Video footage taken from the police car showed the vehicle struggling to keep up with the Golf, despite travelling at speeds of up to 103mph at times during the pursuit.

The chase only ended when the Golf ploughed into the Volkswagen Touran, driven by Mr Jarral, at a speed of 79mph, instantly killing four of the people in the car.

Elliot abandoned his brother, who had been left trapped in the Golf with a broken leg and wrist, but all three defendants were detained at the scene, the court was told.

When arrested, Elliot said to police: ‘You can remand me if you like. I will get out and I will do bang the same thing again and you lot will have to chase me.’ 

Adnan Ashraf Jarral, 35, and his 16-month-old son Usman Adnan Jarral, (left) who died along with his son and a married couple – Vlasta Dunova, 41, and Miroslav Duna, 50. Images undated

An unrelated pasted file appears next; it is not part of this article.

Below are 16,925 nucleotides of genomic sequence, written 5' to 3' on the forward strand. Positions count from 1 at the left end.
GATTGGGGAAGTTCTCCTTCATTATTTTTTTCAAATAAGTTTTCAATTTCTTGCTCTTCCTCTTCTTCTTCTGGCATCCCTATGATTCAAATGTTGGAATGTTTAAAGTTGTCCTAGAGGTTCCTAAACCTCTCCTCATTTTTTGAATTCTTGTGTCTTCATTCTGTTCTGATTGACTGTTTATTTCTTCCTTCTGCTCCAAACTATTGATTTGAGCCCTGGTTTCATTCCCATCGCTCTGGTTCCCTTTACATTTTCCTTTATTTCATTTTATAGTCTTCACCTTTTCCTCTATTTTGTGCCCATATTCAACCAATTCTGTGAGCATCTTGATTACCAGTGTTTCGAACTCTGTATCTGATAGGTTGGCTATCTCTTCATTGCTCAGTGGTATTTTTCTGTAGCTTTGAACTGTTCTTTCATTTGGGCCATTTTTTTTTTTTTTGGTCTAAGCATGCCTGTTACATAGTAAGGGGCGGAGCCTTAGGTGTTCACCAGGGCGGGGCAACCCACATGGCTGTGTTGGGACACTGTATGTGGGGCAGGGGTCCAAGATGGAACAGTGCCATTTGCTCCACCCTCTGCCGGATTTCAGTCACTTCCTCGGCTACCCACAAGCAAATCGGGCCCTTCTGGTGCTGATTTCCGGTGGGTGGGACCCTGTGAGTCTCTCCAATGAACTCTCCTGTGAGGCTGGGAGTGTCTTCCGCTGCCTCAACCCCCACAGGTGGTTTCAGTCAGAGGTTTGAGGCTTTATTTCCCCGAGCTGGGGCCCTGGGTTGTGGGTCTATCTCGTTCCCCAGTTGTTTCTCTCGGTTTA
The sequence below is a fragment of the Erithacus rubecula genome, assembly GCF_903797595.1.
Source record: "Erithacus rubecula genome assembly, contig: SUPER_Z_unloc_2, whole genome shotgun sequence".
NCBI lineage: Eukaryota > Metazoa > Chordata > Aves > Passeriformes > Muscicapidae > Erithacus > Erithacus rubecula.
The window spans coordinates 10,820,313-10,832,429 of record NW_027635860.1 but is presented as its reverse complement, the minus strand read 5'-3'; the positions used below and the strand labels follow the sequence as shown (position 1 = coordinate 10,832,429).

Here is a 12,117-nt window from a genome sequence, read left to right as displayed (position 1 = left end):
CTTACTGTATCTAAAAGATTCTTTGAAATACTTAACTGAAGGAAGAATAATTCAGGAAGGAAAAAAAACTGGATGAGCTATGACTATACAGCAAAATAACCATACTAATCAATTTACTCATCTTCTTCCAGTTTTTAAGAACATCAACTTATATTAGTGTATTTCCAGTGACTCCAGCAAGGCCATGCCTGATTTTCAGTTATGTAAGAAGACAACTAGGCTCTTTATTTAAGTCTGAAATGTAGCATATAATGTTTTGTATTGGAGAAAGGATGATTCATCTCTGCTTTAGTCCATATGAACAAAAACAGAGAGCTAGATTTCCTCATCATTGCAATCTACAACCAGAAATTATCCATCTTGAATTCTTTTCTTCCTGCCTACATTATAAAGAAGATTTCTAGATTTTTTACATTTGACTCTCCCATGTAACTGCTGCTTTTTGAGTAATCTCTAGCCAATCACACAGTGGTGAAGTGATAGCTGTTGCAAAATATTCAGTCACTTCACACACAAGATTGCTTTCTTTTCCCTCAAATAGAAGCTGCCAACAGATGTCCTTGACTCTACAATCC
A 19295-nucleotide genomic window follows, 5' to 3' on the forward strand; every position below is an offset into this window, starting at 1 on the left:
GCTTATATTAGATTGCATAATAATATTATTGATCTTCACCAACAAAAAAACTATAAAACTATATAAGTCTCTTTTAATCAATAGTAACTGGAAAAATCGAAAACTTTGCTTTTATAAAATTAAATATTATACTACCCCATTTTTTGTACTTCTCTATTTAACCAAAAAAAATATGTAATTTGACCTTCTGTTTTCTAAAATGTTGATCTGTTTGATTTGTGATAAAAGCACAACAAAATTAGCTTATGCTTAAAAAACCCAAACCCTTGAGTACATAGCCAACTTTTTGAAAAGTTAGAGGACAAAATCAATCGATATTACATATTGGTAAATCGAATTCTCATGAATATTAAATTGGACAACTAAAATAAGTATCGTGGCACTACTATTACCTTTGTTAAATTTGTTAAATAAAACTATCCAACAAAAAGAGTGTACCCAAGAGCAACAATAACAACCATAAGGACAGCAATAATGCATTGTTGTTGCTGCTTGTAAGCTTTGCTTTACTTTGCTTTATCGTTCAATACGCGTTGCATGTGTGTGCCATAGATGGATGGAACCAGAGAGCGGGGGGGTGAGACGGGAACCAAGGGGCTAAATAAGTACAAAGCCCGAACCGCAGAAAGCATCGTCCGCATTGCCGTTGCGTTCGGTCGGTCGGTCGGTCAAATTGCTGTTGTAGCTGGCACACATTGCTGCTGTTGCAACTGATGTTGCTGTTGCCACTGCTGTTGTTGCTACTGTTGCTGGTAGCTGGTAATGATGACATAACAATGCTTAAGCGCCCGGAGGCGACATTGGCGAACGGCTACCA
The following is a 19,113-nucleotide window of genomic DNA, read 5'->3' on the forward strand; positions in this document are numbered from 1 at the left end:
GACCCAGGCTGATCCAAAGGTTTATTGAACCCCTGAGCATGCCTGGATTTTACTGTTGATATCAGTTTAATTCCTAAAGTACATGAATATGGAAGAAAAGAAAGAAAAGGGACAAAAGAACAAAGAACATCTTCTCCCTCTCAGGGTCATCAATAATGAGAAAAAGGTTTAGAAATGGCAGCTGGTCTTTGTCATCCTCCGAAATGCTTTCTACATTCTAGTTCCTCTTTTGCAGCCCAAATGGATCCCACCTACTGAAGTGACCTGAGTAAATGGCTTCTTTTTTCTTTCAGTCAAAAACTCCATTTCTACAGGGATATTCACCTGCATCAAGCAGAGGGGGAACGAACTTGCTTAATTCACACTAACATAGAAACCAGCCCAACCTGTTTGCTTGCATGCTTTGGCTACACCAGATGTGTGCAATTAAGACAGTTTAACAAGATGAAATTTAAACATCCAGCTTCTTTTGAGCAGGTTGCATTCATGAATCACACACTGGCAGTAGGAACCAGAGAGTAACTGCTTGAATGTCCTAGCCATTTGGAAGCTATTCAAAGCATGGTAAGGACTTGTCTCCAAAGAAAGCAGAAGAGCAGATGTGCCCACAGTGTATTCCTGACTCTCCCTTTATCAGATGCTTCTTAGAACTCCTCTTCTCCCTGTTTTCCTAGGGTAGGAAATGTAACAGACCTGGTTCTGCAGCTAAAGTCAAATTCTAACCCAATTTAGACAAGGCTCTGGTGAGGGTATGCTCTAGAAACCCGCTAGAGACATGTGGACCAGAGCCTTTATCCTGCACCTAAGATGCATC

Emergency services found Declan ‘seemingly unconcerned by the severity of the collision’ and ‘casually smoking a cigarette’.

The Touran contained members of two different families who had travelled from London to Sheffield and were just yards from home when the collision occurred as Mr Jarral was turning right on to a residential street.

Mr Wright said: ‘The defendants were travelling so fast that Adnan could not have seen them approaching from his rear when he positioned himself to turn right.

‘He was utterly blameless and could have done nothing to avoid the inevitable collision.’

Mr Wright said there was ‘virtually nothing left’ of the driver’s seat or rear passenger seat in the Touran following the collision after it crumpled to four inches.